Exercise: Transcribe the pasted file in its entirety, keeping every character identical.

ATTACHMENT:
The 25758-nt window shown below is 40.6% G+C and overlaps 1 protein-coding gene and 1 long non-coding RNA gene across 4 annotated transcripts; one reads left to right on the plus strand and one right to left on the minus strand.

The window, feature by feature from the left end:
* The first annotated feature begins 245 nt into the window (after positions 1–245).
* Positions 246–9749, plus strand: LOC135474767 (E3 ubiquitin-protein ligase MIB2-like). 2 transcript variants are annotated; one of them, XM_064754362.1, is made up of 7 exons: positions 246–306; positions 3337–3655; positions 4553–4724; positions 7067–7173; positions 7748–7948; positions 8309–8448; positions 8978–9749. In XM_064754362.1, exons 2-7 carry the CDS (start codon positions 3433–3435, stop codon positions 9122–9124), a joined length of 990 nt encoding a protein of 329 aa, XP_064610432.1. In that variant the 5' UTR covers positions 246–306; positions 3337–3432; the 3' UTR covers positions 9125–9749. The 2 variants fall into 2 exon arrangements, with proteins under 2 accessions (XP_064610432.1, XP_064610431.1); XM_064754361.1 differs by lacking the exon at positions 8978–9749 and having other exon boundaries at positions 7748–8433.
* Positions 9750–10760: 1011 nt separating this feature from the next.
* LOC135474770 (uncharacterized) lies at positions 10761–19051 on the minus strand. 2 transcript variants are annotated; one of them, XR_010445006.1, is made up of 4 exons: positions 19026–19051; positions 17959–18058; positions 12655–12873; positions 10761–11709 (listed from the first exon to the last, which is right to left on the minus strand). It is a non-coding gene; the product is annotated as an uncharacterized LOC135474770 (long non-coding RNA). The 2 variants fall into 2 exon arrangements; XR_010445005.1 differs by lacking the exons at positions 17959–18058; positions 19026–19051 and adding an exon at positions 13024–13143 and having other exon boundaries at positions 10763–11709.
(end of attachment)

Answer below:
The 25758-nt window shown below is 40.6% G+C and overlaps 1 protein-coding gene and 1 long non-coding RNA gene across 4 annotated transcripts; one reads left to right on the plus strand and one right to left on the minus strand.

The window, feature by feature from the left end:
* The first annotated feature begins 245 nt into the window (after positions 1–245).
* Positions 246–9749, plus strand: LOC135474767 (E3 ubiquitin-protein ligase MIB2-like). 2 transcript variants are annotated; one of them, XM_064754362.1, is made up of 7 exons: positions 246–306; positions 3337–3655; positions 4553–4724; positions 7067–7173; positions 7748–7948; positions 8309–8448; positions 8978–9749. In XM_064754362.1, exons 2-7 carry the CDS (start codon positions 3433–3435, stop codon positions 9122–9124), a joined length of 990 nt encoding a protein of 329 aa, XP_064610432.1. In that variant the 5' UTR covers positions 246–306; positions 3337–3432; the 3' UTR covers positions 9125–9749. The 2 variants fall into 2 exon arrangements, with proteins under 2 accessions (XP_064610432.1, XP_064610431.1); XM_064754361.1 differs by lacking the exon at positions 8978–9749 and having other exon boundaries at positions 7748–8433.
* Positions 9750–10760: 1011 nt separating this feature from the next.
* LOC135474770 (uncharacterized) lies at positions 10761–19051 on the minus strand. 2 transcript variants are annotated; one of them, XR_010445006.1, is made up of 4 exons: positions 19026–19051; positions 17959–18058; positions 12655–12873; positions 10761–11709 (listed from the first exon to the last, which is right to left on the minus strand). It is a non-coding gene; the product is annotated as an uncharacterized LOC135474770 (long non-coding RNA). The 2 variants fall into 2 exon arrangements; XR_010445005.1 differs by lacking the exons at positions 17959–18058; positions 19026–19051 and adding an exon at positions 13024–13143 and having other exon boundaries at positions 10763–11709.